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Berkeley to evaluate bad-air buildings

February 08, 2001|By BOB PARTLOW

Berkeley to evaluate bad-air buildings



MARTINSBURG, W.Va. - Berkeley County officials will evaluate two more buildings for possible bad air problems.

The county has determined the air is bad at the administrative building at 126 W. King St. It is spending about $10,000 to try to fix the problems. But employees at the building next door at 110 W. King St. are complaining about similar problems.

"We're going to discuss this Thursday (today) at the commission meeting," said Commission President Howard Strauss. "If we're going to do any of these buildings, we should do the rest." He said the commissioners also probably will test the air quality in the Courthouse at 100 W. King St. That building had numerous bad air and other problems in the late 1990s, but many of those were fixed.

The buildings at 126 and 110 W. King St. were purchased from the former One Valley Bank in 1995. Big air cleaners operate all the time at the 126 W. King building to try to minimize the problems. Employees there have complained about allergies. The same complaints come from employees in the Circuit Court Clerk's office.

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"I asked (Strauss) to do something about it, but he said I should put it in my budget request," said Circuit Court Clerk Virginia Sine. She said she is concerned about the health of the workers in the office.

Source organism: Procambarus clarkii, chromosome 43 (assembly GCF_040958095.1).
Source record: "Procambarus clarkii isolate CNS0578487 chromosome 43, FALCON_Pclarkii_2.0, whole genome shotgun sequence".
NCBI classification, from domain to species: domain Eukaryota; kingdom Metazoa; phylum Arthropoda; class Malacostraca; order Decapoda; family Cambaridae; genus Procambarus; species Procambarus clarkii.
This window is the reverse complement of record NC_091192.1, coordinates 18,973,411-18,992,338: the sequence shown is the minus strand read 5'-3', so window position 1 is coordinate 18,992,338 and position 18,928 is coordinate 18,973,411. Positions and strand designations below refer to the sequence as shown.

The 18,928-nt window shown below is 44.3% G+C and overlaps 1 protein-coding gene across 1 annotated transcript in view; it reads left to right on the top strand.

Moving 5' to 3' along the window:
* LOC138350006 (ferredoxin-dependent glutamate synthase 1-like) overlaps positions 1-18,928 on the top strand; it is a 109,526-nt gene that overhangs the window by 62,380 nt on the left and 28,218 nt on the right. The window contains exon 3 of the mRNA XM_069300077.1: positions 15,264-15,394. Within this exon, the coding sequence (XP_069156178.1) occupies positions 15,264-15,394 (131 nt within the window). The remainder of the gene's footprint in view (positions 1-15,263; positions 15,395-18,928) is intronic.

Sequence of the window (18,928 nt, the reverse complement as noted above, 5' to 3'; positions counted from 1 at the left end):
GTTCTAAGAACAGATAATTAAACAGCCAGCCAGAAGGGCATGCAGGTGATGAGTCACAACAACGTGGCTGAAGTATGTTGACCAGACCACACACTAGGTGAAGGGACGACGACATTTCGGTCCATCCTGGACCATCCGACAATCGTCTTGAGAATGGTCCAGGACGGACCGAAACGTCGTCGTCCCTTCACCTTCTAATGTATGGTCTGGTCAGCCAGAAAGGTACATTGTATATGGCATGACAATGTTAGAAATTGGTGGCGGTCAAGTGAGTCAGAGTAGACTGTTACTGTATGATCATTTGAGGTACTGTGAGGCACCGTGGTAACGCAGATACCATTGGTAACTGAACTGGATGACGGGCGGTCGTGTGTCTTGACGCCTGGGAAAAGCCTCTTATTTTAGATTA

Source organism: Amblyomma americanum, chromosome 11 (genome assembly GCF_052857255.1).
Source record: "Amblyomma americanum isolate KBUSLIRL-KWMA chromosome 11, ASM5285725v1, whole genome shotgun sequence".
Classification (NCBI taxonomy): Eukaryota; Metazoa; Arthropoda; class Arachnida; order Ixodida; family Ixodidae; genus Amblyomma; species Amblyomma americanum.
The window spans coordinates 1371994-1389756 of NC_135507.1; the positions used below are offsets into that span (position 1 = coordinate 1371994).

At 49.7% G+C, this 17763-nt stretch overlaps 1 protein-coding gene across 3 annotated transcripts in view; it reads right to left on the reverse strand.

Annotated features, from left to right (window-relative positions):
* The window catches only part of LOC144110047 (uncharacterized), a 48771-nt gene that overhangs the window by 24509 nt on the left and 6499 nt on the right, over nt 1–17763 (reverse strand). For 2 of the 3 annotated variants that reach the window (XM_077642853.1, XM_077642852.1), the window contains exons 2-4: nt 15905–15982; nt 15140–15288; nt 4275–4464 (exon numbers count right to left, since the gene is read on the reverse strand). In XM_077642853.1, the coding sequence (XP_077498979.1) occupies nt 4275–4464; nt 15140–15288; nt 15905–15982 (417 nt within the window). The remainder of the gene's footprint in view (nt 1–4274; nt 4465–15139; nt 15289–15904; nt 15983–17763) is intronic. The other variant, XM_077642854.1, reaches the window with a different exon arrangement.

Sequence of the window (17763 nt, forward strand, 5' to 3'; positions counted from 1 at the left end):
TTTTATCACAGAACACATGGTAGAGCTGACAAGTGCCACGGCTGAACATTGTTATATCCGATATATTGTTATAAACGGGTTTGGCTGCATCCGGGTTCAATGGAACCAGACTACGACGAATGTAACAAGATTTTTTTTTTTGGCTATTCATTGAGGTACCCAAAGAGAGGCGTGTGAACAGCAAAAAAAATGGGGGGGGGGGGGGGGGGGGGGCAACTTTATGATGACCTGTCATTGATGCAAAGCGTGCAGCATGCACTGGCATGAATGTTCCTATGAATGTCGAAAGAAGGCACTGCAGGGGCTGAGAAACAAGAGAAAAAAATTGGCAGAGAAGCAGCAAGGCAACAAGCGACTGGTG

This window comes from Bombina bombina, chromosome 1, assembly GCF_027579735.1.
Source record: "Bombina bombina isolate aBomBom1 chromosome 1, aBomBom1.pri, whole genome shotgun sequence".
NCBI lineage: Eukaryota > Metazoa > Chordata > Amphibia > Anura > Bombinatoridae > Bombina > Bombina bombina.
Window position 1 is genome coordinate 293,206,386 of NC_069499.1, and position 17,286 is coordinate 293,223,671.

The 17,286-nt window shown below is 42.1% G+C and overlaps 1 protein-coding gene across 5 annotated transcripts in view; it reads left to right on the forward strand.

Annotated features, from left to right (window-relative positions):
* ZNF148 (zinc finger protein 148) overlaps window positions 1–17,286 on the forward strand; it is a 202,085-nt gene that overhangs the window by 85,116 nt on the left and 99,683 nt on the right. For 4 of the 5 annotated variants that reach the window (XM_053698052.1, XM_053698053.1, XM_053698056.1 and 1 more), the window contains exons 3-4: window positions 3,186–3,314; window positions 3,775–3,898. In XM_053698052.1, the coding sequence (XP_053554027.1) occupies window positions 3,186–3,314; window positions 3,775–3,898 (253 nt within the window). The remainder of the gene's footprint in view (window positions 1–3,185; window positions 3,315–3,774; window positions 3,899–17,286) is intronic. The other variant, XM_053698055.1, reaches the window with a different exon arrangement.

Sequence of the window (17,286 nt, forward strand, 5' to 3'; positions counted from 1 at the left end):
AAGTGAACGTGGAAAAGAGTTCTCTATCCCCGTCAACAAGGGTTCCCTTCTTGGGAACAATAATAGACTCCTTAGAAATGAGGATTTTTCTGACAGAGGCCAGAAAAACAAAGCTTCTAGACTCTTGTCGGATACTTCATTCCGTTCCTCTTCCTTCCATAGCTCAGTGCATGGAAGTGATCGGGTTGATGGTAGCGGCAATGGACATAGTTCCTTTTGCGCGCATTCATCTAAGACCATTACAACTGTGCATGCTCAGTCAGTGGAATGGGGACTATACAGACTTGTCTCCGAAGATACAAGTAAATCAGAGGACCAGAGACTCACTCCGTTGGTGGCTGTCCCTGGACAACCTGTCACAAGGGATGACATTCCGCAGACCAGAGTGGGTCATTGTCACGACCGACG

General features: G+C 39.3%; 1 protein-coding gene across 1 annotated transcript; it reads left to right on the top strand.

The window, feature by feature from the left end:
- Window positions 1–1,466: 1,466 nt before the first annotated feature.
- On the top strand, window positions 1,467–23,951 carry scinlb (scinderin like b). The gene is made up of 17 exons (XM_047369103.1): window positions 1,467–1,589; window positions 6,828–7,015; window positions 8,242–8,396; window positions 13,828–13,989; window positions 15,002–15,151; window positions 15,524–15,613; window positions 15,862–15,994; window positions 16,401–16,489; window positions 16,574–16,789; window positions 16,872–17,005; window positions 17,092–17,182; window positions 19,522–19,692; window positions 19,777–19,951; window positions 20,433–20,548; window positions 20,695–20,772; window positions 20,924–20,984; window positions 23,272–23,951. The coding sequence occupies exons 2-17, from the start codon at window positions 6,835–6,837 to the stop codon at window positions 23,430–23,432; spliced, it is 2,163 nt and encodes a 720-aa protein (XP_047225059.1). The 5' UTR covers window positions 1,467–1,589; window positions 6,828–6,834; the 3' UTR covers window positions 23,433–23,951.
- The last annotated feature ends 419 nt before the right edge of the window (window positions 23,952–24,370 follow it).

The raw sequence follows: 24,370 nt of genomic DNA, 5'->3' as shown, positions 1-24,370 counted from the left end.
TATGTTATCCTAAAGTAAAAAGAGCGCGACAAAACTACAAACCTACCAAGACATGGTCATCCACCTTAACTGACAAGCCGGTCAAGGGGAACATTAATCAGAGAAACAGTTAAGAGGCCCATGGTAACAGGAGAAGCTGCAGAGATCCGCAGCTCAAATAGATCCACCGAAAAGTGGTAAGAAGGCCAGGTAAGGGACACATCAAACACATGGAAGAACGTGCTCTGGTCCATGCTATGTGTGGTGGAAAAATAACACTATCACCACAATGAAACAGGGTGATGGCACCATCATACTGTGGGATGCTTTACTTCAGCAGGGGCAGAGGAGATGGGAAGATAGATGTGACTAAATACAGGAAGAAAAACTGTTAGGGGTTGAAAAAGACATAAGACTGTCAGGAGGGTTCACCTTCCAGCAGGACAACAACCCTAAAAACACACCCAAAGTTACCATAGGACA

"It just seems weird" that employees will have allergy-type problems while they are working in the basement office, then have them disappear when they leave, said Karen Sunderlin, deputy circuit clerk. She said that's her situation.

Strauss said he first thought the new concerns in the 110 W. King St. building arose because of all the talk about problems at 126. But he said this week that it's time to get answers about all possible air problems in all the buildings.

"I'm not sure if there are problems or if there are not problems," Strauss said. "But these are legitimate concerns and the only way to know is to test, and to test both buildings at the same time."

The county plans to pump outside air into the building at 126 W. King. Only one of the county-owned buildings has a regular supply of outside air, said Facilities Manager Walt Davis.

If the $10,000 solution to the problem at the 126 W. King St. building doesn't work, a consultant has prepared a report that indicates up to $200,000 might be needed to fix the building. That would involve at least a partial gutting of the building.

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